Climate Aid…or Not?

One of the big words this week in Paris is “climate aid.” There is a big push from climate focused NGOs to convince rich countries to spend quite a fortune to help poor countries adjust to global warming. This catch-all term includes money given for global warming education, solar panels, adaptation and anything else that can be linked to global warming.


There have already been results, too. The Organization for Economic Cooperation and Development has taken a look at 70% of the total global development aid. They found that about one quarter of that money goes towards climate-related aid.

This week, Australia’s Prime Minister, Malcolm Turnbull pledged to divert $1 billion of Australian development aid to climate aid. In October, Jim Yong Kim, the World Bank President pledged a one third increase in the bank’s direct climate related financing. This will bring the bank’s annual total to an estimated $29 billion by 2020. A month earlier, the Chinese President, Xi Jinping pledged to match President Obama’s pledge of $3 billion in aid to the United Nation’s Green Climate Fund. The United Kingdom is using $8.0 billion of it’s overseas aid budget for climate-related aid over the next five years. France is promising $5.6 billion annually by 2020, which is an increase from $3.4 billion today.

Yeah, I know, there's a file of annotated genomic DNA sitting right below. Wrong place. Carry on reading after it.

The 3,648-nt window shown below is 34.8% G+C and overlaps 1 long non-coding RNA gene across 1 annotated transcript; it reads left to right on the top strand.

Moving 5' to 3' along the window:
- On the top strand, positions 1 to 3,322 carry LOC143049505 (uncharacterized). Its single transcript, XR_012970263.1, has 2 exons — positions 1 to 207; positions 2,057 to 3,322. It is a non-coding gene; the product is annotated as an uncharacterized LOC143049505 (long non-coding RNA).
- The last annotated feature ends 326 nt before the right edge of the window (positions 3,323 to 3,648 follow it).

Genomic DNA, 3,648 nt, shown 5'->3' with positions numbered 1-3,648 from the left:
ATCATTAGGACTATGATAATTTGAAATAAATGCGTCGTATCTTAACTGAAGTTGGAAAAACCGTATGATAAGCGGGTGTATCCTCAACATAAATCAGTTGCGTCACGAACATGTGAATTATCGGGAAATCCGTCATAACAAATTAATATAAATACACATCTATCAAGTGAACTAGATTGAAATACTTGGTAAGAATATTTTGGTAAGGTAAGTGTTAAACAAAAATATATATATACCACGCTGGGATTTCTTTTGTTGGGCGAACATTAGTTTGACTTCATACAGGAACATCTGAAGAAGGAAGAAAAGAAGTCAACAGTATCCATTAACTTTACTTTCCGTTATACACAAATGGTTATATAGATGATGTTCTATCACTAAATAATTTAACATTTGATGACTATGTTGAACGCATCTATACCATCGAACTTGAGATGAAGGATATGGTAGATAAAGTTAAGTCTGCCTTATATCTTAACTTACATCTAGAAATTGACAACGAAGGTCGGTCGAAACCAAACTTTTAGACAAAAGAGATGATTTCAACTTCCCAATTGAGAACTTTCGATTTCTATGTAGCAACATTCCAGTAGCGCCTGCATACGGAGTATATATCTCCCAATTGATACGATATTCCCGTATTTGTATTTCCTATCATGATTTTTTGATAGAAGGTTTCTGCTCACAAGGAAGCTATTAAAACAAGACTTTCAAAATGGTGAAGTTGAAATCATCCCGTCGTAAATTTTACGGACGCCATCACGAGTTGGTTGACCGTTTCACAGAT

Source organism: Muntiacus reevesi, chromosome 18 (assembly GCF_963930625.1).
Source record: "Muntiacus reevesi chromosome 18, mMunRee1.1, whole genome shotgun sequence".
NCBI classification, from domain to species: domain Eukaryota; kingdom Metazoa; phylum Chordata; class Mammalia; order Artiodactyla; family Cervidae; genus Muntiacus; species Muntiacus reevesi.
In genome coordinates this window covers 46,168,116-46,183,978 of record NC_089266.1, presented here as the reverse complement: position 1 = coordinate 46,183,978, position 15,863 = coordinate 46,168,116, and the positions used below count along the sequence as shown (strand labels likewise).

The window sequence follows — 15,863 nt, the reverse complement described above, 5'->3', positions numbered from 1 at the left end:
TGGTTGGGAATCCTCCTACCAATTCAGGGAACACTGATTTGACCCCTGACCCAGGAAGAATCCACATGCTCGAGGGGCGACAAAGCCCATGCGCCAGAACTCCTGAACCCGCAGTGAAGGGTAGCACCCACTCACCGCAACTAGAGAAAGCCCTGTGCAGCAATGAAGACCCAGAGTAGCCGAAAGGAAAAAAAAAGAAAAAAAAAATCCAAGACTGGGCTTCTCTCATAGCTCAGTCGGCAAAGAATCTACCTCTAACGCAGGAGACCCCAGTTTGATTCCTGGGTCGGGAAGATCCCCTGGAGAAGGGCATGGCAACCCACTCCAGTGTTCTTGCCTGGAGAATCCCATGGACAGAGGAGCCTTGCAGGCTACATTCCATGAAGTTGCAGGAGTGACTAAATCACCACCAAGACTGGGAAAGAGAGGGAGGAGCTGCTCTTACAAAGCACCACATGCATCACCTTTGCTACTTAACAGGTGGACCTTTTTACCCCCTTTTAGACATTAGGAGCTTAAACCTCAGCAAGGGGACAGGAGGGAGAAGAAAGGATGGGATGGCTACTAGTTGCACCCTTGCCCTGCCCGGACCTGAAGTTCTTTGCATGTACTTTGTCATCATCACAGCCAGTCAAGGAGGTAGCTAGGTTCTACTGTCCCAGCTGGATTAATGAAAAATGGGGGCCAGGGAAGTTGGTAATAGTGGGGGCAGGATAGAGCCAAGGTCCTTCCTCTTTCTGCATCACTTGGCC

The goal is for all of their pledges to add up to $100 billion a year. This was decided at the Copenhagen climate summit six years ago. Even though Rachel Kyte, the World Bank vice president told the Guardian newspaper that this figure “was picked out of the air at Copenhagen.” However, this arbitrary goal has become fundamental to all. The only problem is that the climate aid money isn’t new. It is being drawn from existing aid and development funds. Public health, education and economic development are being sacrificed.

During an online survey by the United Nations, eight million people ranked what matters most to them. “Action taken on climate change” came in last place. The question that we have to ask is if this is aid or self indulgence. Green energy sources would be good to keep on a light or charge a cell phone, but they are useless for tackling the main challenge’s that the world’s poor face.

I believe that investing directly in agricultural research and better farming technologies would help the world’s poor much, much better than solar panels would. What do you think?


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